Since the golf ball G1 has three great circles, the central angle of each boundary circumference (X) dividing the surface of the golf ball into two zones, an (L) spherical zone and an (F) spherical zone is set to θ=10° as shown in FIG. 8 for the reason described previously. More specifically, the line connecting each boundary circumference (X) with the center of the golf ball makes a 10° angle with the line connecting each great circle path 1, 2, and 3 with the center of the golf ball G1. The (L) zone ranges from each great circle path 1, 2, and 3 to each boundary circumference (X). The (F) zone is the region other than the (L) zone. As shown in FIG. 7, dimples D1 arranged in the (L) zone are black while dimples D2 arranged in (F) zone are white.

The number of dimples D1 arranged in the (L) zone is 168 and that of dimples D2 arranged in the (F) zone is also 168, totalling 336 as shown in Table 1. The number of noncircular dimples, namely, square dimples D1-1 or regular octagonal dimples D1-2 is 120 which is 71% of dimples D1 arranged in the (L) zone while the number of circular dimples D1-3 arranged in the (L) zone is 48 which is 29% of dimples D1. The number of noncircular dimples, namely, square dimples D2-1 or regular octagonal dimples D2-2 is 48 which is 29% of dimples D2 arranged in the (F) zone while the number of circular dimples D2-3 in the (F) zone is 120 which is 71% or the dimples D2.

                                  TABLE 1__________________________________________________________________________number of dimples in embodiment and comparative example  boundary  between        number              total number of dimples                                  number of dimples  L zone        of great              number of                    in L zone     in F zone  and F zone        circle paths              dimples                    uncircular                          circular                               total                                  uncircular                                        circular                                             total__________________________________________________________________________first  10°        3     336   120   48   168                                  48    120  168embodiment               (71%) (29%)   (29%) (71%)second 20°        1     332   210   0    120                                  80    132  212embodiment               (100%)                          (0%)    (38%) (62%)first  10°        3     336   72    96   168                                  48    120  168comparative              (43%) (57%)   (29%) (71%)examplesecond 20°        1     332   120   0    120                                  212   0    212comparative              (100%)                          (0%)    (100%)                                        (0%)example__________________________________________________________________________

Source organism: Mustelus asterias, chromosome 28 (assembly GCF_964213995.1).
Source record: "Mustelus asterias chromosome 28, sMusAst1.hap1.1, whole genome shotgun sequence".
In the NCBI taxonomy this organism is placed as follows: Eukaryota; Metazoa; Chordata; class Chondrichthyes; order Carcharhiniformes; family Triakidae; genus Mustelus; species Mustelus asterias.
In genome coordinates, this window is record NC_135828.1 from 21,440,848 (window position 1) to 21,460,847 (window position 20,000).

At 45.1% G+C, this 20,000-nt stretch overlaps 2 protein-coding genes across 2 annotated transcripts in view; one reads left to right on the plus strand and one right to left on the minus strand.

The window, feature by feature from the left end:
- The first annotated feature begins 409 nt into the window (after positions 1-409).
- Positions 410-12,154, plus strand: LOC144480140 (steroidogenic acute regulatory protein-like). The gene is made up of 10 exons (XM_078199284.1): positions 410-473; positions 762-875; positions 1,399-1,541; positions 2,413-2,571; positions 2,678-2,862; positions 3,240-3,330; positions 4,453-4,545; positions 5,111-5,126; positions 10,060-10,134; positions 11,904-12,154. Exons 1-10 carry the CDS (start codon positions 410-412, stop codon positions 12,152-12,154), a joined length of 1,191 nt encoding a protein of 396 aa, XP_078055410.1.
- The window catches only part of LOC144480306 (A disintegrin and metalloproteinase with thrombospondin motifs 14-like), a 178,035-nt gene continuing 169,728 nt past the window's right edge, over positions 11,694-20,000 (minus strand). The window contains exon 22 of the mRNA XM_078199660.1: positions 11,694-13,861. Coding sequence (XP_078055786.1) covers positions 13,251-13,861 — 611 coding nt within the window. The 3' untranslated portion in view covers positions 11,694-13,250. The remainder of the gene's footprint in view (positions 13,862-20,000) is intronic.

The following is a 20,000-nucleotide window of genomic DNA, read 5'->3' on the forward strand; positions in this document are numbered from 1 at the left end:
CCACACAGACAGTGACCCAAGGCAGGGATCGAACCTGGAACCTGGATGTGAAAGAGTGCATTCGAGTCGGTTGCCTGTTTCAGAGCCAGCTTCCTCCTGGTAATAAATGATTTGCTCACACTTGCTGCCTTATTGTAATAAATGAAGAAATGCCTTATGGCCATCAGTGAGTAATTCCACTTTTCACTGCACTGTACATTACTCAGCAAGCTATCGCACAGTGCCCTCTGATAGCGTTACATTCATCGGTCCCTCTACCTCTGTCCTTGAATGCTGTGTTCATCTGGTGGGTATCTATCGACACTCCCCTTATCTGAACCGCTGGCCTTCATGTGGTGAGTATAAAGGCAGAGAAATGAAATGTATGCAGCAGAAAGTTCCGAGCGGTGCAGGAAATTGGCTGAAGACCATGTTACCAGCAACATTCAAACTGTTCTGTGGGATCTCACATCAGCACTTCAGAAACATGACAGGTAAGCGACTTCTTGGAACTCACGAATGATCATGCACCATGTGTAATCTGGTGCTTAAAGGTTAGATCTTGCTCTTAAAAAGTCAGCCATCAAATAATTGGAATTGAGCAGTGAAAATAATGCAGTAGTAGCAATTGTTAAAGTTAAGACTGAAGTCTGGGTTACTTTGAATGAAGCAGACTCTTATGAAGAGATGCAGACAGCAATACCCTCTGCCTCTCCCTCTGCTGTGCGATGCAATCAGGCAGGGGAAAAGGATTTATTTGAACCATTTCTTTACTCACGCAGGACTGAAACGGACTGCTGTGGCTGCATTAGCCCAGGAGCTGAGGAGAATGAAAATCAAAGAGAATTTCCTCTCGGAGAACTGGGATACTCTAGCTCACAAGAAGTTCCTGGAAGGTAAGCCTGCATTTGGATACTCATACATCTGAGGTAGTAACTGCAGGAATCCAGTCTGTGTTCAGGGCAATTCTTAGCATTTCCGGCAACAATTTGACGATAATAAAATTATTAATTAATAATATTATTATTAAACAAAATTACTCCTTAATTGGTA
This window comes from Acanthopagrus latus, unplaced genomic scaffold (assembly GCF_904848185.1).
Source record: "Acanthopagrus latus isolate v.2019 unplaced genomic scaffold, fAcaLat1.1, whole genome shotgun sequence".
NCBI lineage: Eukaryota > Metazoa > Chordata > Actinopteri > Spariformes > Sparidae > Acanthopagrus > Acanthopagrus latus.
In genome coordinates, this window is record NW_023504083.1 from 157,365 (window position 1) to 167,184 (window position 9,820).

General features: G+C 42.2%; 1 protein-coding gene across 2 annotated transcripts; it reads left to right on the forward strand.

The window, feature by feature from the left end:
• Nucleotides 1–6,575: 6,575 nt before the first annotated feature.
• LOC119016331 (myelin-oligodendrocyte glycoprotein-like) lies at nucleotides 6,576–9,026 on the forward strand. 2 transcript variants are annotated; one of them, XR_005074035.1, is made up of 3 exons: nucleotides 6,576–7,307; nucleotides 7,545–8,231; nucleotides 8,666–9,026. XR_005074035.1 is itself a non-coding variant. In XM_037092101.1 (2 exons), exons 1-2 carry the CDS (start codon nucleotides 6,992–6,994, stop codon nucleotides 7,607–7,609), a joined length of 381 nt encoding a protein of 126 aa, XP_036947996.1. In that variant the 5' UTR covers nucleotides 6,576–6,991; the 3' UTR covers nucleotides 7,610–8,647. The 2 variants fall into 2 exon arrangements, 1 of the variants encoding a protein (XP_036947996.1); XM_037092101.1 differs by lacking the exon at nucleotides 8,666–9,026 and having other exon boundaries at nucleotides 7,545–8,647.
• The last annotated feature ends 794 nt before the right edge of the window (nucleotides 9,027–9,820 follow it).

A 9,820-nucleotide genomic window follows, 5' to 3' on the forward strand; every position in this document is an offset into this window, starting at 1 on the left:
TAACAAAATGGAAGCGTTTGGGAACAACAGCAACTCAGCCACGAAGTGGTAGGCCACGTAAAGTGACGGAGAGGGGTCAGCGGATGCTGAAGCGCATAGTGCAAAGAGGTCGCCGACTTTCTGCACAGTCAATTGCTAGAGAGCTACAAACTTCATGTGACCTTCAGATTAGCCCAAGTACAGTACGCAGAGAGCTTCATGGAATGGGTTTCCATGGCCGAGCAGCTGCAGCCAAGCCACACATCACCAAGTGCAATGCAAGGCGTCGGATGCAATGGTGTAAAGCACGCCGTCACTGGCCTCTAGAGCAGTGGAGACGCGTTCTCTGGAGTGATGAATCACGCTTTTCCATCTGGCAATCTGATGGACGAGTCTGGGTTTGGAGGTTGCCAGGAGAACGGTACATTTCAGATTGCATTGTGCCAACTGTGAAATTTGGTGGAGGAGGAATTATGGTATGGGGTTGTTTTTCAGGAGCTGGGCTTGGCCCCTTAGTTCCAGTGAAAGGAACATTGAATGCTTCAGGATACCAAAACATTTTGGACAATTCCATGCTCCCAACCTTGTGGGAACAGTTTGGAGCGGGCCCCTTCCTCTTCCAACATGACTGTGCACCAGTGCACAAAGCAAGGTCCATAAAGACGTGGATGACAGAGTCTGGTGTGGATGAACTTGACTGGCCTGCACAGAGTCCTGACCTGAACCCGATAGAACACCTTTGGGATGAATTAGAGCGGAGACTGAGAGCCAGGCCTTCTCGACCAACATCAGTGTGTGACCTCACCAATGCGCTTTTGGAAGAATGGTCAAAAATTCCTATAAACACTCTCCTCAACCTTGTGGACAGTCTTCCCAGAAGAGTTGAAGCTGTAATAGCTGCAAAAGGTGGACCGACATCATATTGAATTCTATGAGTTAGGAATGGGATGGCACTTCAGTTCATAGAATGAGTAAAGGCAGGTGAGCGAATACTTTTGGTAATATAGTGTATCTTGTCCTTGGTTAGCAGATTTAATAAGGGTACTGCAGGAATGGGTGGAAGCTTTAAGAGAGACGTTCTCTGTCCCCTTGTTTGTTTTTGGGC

As apparent from the above description, according to the golf ball G1 of the first embodiment, in the (L) zone, noncircular dimples are arranged more than circular dimples while in (F) zone, the number of noncircular dimples are less than that of circular dimples so that air current in the periphery of the (L) zone is more turbulent than that in the periphery of the (F) zone.

Referring to FIGS. 9, 10, and 11, a golf ball according to a second embodiment of the present invention is described below. Dimples of a golf ball G2 are arranged on the surface thereof based on a regular icosahedral arrangement conventionally used, i.e., the spherical surface of the golf ball G2 is divided into areas corresponding to the faces of a regular icosahedron to form 20 identical spherical equilateral triangles. The golf ball G2 has one great circle path 1 corresponding to the parting line. For the reason described previously, the central angle of each boundary circumference (X dividing the surface of the golf ball into two zones, the (L) spherical zone and the (F) spherical zone is set to θ=20°. More specifically, the line connecting each boundary circumference (X) with the center of the golf ball G2 makes 20° with the line connecting the great circle path 1 with the center of the golf ball. As shown in FIG. 11, dimples D1' arranged in the (L) zone are black while dimples D2' arranged in the (F) zone are white.

The number of dimples D1' arranged in the (L) zone is 120 and that of dimples D2' arranged in the (F) zone is 212, totalling 332 as shown in Table 1. The dimples D1' arranged in the (L) zone are all uncircular dimples, namely, regular hexagonal dimples while the number of uncircular dimples, namely, regular hexagonal dimples is 80 which is 38% of dimples D2' arranged in the (F) zone and the number of circular dimples is 132 which is 62% of the dimples D2' arranged in the (F) zone.

As apparent from the above description, according to the golf ball G2 of the second embodiment, only noncircular dimples are arranged in (L) zone while circular dimples are arranged more than noncircular dimples in the (F) zone so that the air current the periphery of the (L) zone is more turbulent than that at the periphery of the (F) zone.